Brodick Castle is a lovely island castle that’s cared for by the National Trust for Scotland. The castle features beautiful examples of period furniture as well as a lovely country park, a children’s play area, and formal gardens that are perfect for a sunny afternoon walk. The gardens are enormous, and combined with a visit to the castle, they should keep families occupied for most of the day.
Brodick also has a very nice beach to relax on, an 18-hole golf course, a putting green, a heritage museum, and several acres of woodland. Speaking of which, due to the fact that the Highland Fault Line cuts right across the island, the south is quite flat and is therefore thick with forests, unlike the mountainous north.
Further north, around the tip of the island, is Lochranza with its dramatic castle overlooking the bay, where you’ll often see herds of deer wandering about. Nearby is the Arran Distillery which offers an interesting tour that explains the entire distilling process followed by a dram or two in the visitor centre.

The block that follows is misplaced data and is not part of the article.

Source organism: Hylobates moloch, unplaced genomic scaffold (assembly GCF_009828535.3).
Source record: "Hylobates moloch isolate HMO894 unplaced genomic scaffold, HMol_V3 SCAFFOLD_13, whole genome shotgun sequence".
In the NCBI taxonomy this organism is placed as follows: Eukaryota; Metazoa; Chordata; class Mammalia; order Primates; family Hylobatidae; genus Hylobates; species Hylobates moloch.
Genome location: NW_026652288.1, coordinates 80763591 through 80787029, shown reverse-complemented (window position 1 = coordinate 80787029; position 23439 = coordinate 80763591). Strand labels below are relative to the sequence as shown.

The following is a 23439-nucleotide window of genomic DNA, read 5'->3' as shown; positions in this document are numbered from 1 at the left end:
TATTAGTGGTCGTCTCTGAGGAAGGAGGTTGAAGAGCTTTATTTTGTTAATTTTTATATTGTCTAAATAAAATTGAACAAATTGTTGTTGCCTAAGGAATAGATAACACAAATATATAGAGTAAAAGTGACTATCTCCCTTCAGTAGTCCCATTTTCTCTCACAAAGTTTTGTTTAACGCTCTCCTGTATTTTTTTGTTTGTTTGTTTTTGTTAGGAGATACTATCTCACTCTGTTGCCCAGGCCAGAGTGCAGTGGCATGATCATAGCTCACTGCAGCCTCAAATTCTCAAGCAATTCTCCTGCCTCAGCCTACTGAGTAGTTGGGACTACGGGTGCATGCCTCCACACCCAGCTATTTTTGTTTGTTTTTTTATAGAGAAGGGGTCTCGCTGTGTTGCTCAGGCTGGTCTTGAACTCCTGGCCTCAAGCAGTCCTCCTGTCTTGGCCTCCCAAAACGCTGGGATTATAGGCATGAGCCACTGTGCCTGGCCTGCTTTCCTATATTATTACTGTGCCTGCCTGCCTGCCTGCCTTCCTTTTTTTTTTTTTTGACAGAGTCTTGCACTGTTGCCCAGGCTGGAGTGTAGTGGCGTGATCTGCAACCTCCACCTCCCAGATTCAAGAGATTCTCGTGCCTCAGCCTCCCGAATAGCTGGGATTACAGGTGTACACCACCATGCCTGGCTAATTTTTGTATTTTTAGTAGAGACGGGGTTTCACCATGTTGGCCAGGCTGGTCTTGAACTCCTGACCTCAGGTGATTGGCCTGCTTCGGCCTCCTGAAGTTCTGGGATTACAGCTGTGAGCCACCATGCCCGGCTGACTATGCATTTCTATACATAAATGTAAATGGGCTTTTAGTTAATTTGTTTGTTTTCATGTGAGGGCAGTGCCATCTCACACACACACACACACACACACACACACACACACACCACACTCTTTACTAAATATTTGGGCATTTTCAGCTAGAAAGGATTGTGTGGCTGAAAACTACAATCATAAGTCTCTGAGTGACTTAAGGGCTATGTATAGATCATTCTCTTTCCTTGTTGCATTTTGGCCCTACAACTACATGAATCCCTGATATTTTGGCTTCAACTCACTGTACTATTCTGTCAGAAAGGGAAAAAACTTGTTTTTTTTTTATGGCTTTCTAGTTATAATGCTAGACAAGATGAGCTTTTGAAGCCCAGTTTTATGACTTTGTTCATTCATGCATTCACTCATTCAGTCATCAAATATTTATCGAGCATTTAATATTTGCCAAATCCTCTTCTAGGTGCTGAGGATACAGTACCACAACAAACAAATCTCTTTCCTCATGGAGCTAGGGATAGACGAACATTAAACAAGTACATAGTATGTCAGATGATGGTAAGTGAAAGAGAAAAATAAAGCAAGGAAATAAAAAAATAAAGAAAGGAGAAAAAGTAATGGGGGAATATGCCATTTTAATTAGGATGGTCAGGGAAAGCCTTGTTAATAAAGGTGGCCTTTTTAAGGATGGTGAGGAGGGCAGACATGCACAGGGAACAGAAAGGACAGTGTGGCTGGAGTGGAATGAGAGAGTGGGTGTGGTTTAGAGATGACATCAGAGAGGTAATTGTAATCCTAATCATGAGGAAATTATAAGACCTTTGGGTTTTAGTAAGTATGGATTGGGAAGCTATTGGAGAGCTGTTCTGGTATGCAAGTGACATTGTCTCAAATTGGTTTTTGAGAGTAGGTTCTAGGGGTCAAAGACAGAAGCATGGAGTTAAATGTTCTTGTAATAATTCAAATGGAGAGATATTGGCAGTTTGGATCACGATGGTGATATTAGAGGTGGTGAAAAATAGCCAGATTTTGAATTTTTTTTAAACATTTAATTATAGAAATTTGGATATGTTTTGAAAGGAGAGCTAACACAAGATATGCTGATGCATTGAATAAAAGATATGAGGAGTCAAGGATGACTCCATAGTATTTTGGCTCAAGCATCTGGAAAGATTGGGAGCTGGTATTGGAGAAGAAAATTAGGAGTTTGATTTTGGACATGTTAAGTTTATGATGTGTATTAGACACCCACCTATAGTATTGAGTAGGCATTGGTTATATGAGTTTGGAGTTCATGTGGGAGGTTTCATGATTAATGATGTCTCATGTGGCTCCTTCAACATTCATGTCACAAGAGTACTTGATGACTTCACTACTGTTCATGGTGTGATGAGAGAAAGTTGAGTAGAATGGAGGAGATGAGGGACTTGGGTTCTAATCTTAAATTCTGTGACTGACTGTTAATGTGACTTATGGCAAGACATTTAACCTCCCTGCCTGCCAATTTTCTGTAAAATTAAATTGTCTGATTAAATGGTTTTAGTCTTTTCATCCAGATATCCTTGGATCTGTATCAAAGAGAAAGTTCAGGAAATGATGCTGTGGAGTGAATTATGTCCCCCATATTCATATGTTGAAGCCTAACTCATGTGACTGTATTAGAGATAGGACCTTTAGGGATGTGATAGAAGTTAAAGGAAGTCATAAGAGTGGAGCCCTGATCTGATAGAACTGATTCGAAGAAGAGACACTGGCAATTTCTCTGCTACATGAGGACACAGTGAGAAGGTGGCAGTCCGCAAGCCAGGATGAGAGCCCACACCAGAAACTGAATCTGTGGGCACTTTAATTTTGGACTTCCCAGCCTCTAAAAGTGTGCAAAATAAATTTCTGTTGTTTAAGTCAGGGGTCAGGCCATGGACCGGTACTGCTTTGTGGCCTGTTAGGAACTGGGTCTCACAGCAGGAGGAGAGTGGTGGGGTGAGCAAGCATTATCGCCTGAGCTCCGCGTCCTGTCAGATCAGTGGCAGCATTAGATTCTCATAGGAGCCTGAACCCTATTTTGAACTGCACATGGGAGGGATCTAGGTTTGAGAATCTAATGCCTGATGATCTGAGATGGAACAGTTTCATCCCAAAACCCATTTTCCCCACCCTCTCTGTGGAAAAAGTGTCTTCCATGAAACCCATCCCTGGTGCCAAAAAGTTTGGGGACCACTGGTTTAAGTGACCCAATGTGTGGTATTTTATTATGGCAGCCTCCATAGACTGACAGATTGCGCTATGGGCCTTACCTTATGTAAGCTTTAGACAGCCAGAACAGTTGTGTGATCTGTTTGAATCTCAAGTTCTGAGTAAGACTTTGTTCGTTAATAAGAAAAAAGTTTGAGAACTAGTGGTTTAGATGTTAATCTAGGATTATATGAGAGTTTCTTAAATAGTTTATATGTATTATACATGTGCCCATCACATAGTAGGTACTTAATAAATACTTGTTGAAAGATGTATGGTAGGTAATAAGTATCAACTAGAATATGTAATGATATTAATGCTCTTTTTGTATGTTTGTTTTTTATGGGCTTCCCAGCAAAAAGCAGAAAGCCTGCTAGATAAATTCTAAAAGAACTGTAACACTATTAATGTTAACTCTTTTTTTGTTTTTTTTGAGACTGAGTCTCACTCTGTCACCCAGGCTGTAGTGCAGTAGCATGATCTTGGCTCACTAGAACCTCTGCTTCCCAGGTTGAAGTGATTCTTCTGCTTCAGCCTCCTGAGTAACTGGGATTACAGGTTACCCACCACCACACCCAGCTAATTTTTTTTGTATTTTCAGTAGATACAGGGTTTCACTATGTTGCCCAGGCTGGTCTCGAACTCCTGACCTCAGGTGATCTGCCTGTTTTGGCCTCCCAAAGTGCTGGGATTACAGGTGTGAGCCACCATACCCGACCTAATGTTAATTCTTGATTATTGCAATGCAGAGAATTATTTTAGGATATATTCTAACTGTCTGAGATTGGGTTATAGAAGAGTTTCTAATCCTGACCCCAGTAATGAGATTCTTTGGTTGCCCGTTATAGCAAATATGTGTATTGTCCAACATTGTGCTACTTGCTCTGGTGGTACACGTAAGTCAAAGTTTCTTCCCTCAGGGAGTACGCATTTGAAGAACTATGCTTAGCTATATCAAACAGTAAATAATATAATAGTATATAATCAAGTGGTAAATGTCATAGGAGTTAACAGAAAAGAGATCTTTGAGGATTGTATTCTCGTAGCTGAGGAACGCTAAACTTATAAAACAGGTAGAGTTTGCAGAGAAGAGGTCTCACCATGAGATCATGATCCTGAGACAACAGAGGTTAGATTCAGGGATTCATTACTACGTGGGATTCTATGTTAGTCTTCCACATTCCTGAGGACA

If you want to visit the nearby Holy Isle without splashing your way there in a kayak, your first port of call should be Lamlash, the second-largest village on the island. From Lamlash, you can either take a ferry to Holy Isle or board one of the sightseeing tours that cruise around the coastline. Pay particular attention when you get out of the bay as there are often dolphins, seals, and basking sharks in the Firth of Clyde.
Finally, there are lots of events to enjoy on Arran, especially in the summer months. The Brodick Highland Games held in August are probably the highlight of the Arran calendar, but there are also folk festivals, mountain festivals, Christmas festivals, and even comedy festivals.
Things to Do
Explore Brodick Castle and Garden: Immerse yourself in Scottish history by visiting the stunning Brodick Castle. The castle is home to a wealth of period furnishings and artefacts, while the surrounding parkland offers picturesque woodland walks. Don’t miss the beautiful walled garden or the sculptures hidden away in the grounds.
Walk the Arran Coastal Way: This 65-mile circular route around Arran offers one of the best coastal walks in Scotland. The terrain varies from sandy beaches to rugged cliffs, which ensures a challenging yet rewarding experience, and along the way you’ll see a range of wildlife, from seals and otters to a variety of seabirds.